0.05 was considered statistically significant.
The mean age at diagnosis was 36.4±19.8 years, and the mean age at study enrollment was 44.5±19.1 years. The mean chronicity of the disease is 7.4±6.4 years. Seventeen patients had SLE. Patients with other inflammatory diseases were also reported in decreasing frequency as follows: ITP (n=8), APS (n=5), Sjögren's syndrome (n=5), polymyositis (n=4), Wegener’s granulomatosis (n=3), autoimmune hemolytic anemia (AIHA) (n=2), scleroderma (n=2), Still’s disease (n=1), dermatomyositis (n=1), pemphigus v ulgaris (n=1), bullous pemphigoid (n=1), ankylosing spondylitis (n=1), polyarteritis nodosa (n=1), and sickle cell disease (n=1). The diagnoses, clinical manifestations, previous treatments and outcome are summarized in Table 1. Previous treatment modalities were documented; and the most widely used drugs were corticosteroids in 39 patients, non-steroidal anti-inflammatory drugs (NSAIDs) in 23 patients, anti-malarial drugs (n=17), azathioprine (n=15) and methotrexate (n=14). Other regimens such as mycophenolate (n=7), cyclophosphamide (n=6), cyclosporine, infliximab (n=5), and IVIG (n=5) were also used, but to a lesser extent.
The use of rituximab in the above reported cases was off-label, thus there was no consensus as to the dosing and number of cycles needed to attain a cure. The most commonly used protocol was either a 500 mg weekly dose for four weeks or two doses only of 1000 mg for every other week. The number of cycles administered was decided by the treating physician depending on the clinical and laboratory response to treatment by the patients. Twenty-two patients received
1 cycle, 10 patients received 2 cycles, whereas eight patients received a third cycle.
The efficacy of rituximab was retrospectively assessed according to improvement of clinical signs and symptoms of patients. Of all the patients found to be treated with rituximab, 38 patients documented response to treatment. The degree of response was divided into complete response without relapse, complete response with relapse, partial response or no response. Twenty-nine patients had complete response without relapse, three patients had relapse, while four patients had partial response (Figure 1). Out of 44 cases, only two patients had no response. To achieve complete remission, 12 patients required only 1 cycle of the drug, while 14 patients required a second or a third cycle for maintenance of remission every six to eight months. Figure 2 shows the number of cycles required to achieve remission. Patients receiving steroids as initial treatment for autoimmune and inflammatory processes were followed-up clinically and the dose of steroid was tapered over 8 to 12 weeks. Table 2 provides a summary of the response to rituximab for each disease reported, while Figure 3 shows the response rate in selected diseases. The most common autoimmune disease for which rituximab was used in this series was SLE. Of the 17 patients with SLE included in this study, 13 patients had complete response without relapse, two patients had partial response whereas one patient had no response. Of these patients, only one patient died during follow-up.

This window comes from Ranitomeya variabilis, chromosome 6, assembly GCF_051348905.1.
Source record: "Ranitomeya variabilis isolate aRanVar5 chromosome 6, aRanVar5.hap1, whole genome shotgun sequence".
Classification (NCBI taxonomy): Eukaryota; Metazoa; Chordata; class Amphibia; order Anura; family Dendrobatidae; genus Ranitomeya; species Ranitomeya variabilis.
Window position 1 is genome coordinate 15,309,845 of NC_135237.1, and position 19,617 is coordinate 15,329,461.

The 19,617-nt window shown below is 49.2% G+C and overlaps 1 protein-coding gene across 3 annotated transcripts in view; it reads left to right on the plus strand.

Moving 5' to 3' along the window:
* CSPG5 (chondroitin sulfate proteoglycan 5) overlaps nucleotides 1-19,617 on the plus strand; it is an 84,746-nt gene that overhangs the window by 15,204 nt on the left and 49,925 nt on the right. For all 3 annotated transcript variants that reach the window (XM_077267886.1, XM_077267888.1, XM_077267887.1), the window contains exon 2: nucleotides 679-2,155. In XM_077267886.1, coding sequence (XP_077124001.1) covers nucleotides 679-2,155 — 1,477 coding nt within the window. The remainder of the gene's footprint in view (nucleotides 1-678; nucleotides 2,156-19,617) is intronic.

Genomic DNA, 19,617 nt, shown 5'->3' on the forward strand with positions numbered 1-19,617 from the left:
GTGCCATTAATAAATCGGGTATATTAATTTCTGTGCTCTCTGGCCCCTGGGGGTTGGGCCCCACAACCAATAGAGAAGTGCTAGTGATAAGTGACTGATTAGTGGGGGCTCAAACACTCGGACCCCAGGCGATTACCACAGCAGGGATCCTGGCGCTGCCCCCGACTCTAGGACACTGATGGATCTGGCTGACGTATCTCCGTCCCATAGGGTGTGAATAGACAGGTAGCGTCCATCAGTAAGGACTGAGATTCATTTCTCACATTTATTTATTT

The efficacy of rituximab use as an off-label treatment of hematologic diseases was separately studied. The number of patients receiv ing rituximab for hematologic causes was 11, eight of whom were diagnosed with ITP. It was crucial to compare the level of platelet count before and after rituximab therapy among patients with ITP, in order to check for treatment response. The data revealed that the mean change in platelet count among the eight patients was significantly important with an increase from 46 thousands before rituximab treatment to 184 thousands after rituximab treatment, and a p-value of 0.012. The apparently significant increase in platelet count indicates response to therapy and a possibly disease remission. The remission rate in ITP was 67% (four out of six patients).